The word "heliotropium" is the Latin name for an ancient plant which had the unique habit of turning to face the sun at all times. The plant's name is derived from two Greek words: helio, meaning "sun," and tropos, meaning "turn." The Roman writer Pliny wrote of this plant, "I have often spoken of the wonderful property of the heliotrope, which turns itself round with the sun, even on a cloudy day, so great is its love of that luminary. But at night it closes its azure flower, as if from missing its rays."
Thus the heliotrope excellently represents the attitude of the faithful soul toward the Will of God, which is represented by the sun. This sun must ever be gazed upon by us with fixed and unshrinking eye, in whatever direction its course may bend; and this one thing must we ever resolve in our mind: "As it pleases God, so does it please me. The Will of God alone is to me the rule of life and death. As it hath pleased the Lord so shall it be done. Blessed be the Name of the Lord."
--------Taken from Part II, Chapter II [heliotropium7.htm]
Conformity of the Human Will to the Divine
By FATHER JEREMIAS DREXELIUS
Lord gave, and the Lord hath taken away
. . . blessed be the name of the Lord."
BOOKS AND PUBLISHERS, INC.
DEVOTIONS FROM THE BOOK
Book IIChapter One: The Commencement of Conforming the Human Will to the Divine
Chapter Two: What Kind of Human Will is Most Suitable to This Conformity with the Will of God
Chapter Three: In What Way the Will of Man is to be Conformed to the Will of God
Chapter Four: With What Intention We Must Use the Prayer,-------"Thy Will be Done on Earth, as It is in Heaven!"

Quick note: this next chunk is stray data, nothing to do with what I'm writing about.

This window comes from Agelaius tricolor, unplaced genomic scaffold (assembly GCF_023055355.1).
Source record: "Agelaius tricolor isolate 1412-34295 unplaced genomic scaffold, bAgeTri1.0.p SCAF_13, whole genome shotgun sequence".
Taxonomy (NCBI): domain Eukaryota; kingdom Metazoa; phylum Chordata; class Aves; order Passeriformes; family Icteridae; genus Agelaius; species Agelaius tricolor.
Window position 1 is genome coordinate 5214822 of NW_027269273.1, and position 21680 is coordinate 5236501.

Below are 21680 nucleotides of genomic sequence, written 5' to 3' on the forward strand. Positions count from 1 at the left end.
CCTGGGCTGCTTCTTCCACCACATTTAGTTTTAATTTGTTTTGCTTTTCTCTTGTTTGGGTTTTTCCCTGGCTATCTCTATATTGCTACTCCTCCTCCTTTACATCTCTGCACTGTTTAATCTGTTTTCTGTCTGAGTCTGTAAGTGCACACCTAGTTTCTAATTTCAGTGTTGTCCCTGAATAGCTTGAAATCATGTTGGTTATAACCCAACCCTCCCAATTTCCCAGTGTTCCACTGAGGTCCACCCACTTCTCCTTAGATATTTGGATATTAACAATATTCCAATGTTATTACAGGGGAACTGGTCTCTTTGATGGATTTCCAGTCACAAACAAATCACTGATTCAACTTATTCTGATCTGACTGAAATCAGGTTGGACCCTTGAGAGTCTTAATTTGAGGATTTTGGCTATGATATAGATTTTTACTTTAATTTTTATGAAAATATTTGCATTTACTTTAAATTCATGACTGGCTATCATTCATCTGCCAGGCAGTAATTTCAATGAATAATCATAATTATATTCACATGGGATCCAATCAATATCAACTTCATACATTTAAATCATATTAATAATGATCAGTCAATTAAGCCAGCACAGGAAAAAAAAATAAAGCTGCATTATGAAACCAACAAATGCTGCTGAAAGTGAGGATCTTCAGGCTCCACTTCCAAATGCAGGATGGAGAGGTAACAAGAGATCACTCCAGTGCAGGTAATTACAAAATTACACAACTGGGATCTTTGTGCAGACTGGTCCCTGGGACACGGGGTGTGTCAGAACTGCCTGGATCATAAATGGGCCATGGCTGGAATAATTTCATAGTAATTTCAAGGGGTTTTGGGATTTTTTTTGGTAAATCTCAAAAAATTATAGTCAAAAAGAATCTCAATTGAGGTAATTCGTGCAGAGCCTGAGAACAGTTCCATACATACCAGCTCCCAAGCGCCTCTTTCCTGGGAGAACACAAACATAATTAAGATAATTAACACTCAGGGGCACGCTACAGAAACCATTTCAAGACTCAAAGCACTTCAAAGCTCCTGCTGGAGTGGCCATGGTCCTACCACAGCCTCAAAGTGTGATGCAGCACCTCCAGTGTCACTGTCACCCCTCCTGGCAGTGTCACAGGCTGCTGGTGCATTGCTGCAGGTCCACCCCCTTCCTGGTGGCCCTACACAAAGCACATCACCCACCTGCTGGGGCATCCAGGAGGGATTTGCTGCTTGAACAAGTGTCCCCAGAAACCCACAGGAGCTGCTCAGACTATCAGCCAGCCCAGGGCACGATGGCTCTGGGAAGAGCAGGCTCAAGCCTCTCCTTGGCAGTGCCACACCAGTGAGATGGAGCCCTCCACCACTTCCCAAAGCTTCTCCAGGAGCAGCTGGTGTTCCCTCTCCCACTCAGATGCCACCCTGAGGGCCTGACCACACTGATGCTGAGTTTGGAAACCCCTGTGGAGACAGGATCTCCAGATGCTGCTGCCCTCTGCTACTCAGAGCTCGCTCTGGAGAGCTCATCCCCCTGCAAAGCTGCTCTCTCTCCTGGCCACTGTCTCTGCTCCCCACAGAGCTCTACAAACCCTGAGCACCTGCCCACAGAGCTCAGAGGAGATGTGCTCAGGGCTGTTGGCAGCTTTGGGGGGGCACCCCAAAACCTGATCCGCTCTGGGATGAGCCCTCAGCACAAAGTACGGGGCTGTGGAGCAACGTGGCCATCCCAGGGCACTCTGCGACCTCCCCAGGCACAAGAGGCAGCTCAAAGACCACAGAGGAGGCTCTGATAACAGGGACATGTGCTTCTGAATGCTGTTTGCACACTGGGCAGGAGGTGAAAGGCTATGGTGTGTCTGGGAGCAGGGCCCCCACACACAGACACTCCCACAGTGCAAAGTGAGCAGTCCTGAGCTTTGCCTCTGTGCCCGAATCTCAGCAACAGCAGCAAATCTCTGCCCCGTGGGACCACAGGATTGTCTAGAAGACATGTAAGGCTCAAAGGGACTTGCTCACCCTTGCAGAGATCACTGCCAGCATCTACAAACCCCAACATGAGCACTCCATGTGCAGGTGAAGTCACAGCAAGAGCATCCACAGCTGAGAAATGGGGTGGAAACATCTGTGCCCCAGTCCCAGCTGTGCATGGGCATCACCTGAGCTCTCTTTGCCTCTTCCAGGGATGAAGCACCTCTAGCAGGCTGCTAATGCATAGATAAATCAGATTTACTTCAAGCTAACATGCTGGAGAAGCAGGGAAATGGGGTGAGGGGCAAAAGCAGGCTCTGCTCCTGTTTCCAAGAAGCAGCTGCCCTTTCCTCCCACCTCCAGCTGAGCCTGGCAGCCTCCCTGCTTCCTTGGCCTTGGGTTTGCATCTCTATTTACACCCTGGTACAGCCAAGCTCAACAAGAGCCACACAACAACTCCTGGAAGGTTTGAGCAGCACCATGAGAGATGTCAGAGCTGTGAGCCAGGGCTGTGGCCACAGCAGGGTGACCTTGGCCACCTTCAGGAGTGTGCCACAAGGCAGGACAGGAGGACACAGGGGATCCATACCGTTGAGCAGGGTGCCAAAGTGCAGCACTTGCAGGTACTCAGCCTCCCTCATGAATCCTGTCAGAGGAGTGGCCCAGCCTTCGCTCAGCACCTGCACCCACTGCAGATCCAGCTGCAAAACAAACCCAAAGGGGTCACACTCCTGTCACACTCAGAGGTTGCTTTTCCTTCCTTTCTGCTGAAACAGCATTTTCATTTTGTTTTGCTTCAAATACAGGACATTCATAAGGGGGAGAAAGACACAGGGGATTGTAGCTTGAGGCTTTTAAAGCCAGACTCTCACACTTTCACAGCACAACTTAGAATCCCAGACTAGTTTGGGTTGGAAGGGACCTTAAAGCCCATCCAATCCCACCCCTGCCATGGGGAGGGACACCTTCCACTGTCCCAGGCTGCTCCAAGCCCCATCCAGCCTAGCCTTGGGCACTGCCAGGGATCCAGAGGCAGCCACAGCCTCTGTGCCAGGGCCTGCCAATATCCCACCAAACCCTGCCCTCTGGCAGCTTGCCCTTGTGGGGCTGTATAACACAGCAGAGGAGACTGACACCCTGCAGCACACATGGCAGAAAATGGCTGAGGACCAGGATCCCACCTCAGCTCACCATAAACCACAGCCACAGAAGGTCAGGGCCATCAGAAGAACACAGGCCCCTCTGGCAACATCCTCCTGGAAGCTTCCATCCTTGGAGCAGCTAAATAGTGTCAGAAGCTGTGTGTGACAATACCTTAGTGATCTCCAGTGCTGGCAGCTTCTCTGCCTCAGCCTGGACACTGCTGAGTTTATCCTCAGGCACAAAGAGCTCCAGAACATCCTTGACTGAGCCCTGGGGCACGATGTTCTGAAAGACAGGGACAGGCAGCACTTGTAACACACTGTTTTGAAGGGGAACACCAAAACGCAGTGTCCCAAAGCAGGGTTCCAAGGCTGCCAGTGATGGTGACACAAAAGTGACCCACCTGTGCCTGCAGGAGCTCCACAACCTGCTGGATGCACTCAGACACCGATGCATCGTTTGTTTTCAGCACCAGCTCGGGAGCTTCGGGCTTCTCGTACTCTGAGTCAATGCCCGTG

Chapter Five: What are the Marks and Signs of a Human Will Conformed to the Divine
Chapter One: How Great Tranquility of Mind Conformity of the Human Will to the Divine Produces
Chapter Two: Whether or No It Can Be That One Should Never be Sad
Chapter Three: That This Conformity of the Human Will to the Divine is a Sacrifice Most Acceptable to God
Chapter Four: That All Human Perfection Consists in the Conformity of Man's Will to the Divine
Chapter Five: That Conformity of the Human Will to the Divine is the Supreme Good
Chapter Six: That Conformity of the Human Will to the Divine is Heaven Out of Heaven, and True Happiness
Chapter One: The Chief Hindurances to the Conformity of the Human Will with the Divine
Chapter Two: To What Destruction Man's Own Will Draws Him, If It Does Not Allow Itself to be Broken
Chapter Three: In What Way Man's Own Will is to be Brought into Subjection to the Divine in All Kinds of Adversity
Chapter Four: A Most Remarkable Instance of a Man Who Refused to Submit His Own Will to the Divine
Chapter Five: What Things Chiefly Strengthen the Perversity of One's Own Will
Chapter Six: That Nothing Belonging to One's Own Will Is to be Retained,
As Well as in Difficulties of All Kinds, as in Death Itself
Chapter One: That There Can be No Conformity to the Human Will to the Divine Without Great Trust in God
Chapter Two: Wherein Trust in God Consists
Chapter Three: In What Way Trust in God is to Be Confirmed and Encouraged in Adversity
Chapter Four: How Great Trust in God was Exhibited by All the Saints
Chapter Five: With How Great Rewards God Recompenses Man's Trust in Him
Chapter Six: That Trust in God without Knowledge of Divine Providence is Weak and Uncertain
Chapter Seven: How Great the Providence of God is in Reference to the Necessities of Life
Chapter Eight: How Great is the Providence of God Towards His Friends
Chapter Nine: How Great is the Providence of God Towards His Enemies as Well as His Friends
Chapter Ten: How Great Want of Trust in God is Yet Shown by Very Many
Chapter Eleven: That from the Knowledge of Divine Providence There Arises Great Trust in God, and from this Trust
Union with God and the Divine Will
from the Book: Page 1
Devotions from the Book: Page 2